Factors That Influence Hormonal Disturbance
Causes of hormonal disorders are many and the more factors we are exposed to, the more severe the symptoms are presented. Below is a quick list of the most common causes of hormonal disturbances which have been proven by both clinical studies and medical research.
Exposure to xenoestrogens is the cause of early follicle depletion due to their oestrogen effect (hormonal-modulating) on the body. Xenoestrogens, both natural and synthetic, are able to mimic endogenous sex hormones and bind and activate oestrogen receptors. Xenoestrogens are compounds such as PCB's, 4-MBC (sunscreen lotions) and Bisphenols (pesticides and plastics). (Sarris & Wardle, 2010)
Aromatic hydrocarbons in cigarette smoke have been linked to oocyte destruction. There is an up-regulation of the Bax pro-apoptosis gene which results in damage to the follicles and earlier ovarian failure. “Compared to never-smokers, current smokers experienced menopause at a younger age.” (Nagel et al. 2005, 347)
Reduced antioxidant status may be linked to ageing of the hypothalamic-pituitary-gonadal axis. This could result in changes in the levels of follicle-stimulating hormone resulting in menopausal progression. (Nagata et al, 2000, p. 866)
Phytoestrogens are plant components that also bind to endogenous oestrogen receptor sites. These components are less powerful and act as oestrogen modulators. Phytoestrogens do this by preventing more powerful endogenous components from binding in excess conditions (endometriosis). They may also bind to empty sites in deficient conditions. (Sarris & Wardle, 2010)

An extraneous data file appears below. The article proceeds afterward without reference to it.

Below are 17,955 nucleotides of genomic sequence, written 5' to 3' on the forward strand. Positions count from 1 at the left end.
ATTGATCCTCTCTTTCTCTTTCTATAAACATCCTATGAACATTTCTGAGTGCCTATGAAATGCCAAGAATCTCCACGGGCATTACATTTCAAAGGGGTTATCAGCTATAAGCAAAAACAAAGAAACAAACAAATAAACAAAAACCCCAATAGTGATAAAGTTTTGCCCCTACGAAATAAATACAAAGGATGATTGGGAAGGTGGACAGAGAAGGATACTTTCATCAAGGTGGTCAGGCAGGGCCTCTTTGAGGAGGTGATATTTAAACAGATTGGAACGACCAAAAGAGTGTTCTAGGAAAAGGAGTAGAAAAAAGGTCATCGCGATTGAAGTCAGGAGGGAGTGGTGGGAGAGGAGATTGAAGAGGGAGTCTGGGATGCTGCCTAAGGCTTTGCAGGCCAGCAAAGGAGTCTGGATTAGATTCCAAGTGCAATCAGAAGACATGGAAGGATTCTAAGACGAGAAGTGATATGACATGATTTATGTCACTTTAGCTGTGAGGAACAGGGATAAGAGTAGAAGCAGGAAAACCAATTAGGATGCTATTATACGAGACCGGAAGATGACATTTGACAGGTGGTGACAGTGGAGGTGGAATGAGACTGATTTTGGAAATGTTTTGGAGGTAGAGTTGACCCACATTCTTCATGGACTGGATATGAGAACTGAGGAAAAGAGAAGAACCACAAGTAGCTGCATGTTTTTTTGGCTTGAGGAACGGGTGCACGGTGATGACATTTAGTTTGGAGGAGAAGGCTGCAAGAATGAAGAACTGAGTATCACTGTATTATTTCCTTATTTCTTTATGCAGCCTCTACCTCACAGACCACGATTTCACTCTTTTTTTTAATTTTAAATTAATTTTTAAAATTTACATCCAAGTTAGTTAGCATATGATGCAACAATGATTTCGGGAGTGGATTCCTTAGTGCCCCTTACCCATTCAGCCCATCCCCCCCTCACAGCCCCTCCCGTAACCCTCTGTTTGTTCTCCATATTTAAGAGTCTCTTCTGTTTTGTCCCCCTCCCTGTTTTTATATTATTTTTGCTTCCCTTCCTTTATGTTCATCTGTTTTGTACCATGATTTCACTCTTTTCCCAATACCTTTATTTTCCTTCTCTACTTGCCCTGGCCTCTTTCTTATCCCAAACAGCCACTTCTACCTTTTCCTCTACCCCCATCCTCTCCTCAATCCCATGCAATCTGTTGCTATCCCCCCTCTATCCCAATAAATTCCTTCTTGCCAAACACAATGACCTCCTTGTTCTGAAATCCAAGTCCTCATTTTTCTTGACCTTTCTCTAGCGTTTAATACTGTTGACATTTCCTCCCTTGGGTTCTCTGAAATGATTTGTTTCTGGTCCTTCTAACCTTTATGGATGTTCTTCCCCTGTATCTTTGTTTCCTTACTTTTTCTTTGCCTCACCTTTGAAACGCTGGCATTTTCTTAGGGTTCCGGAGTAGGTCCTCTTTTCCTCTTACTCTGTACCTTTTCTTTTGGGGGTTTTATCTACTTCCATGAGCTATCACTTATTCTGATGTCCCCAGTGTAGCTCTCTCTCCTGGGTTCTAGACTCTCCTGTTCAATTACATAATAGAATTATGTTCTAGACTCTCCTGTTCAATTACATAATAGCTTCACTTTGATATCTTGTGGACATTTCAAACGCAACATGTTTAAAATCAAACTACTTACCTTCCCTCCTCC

Obesity has been found to create an increased oestrogenic environment due to the heightened conversion of androstenedione and an increased level of free oestradiol due to decreased sex hormone binding globulin. This is linked to prolonged perimenopause. (Nagel et al. 2005, p.344)
HIGH SERUM CHOLESTEROL
Elevated blood lipids are considered a risk in cardiovascular disease. Menopause is associated with an increase in serum triglyceride and cholesterol levels, even with constant body weight. (Razay et al. 1992, p. 127)
High intake of carbohydrates, vegetables, fibre and cereal products is associated with shorter natural menopause whereas higher total fat, protein and meat intake is linked to prolonged perimenopause. (Nagel et al. 2005, p. 345)
Managing the symptoms of menopause
By controlling our environment, personal health and well-being (which includes diet, lifestyle, exercise, medications and supplementation), we can make our journey towards menopause either the best-case scenario or the worst-case scenario.
The world around us is a toxic bubble which, in turn, can create a toxic body that is more prone to the development of diseases. If we can address as many influencing factors to make a positive change, then we can also decrease the implications of hormonal imbalance and go through menopause relatively symptom-free.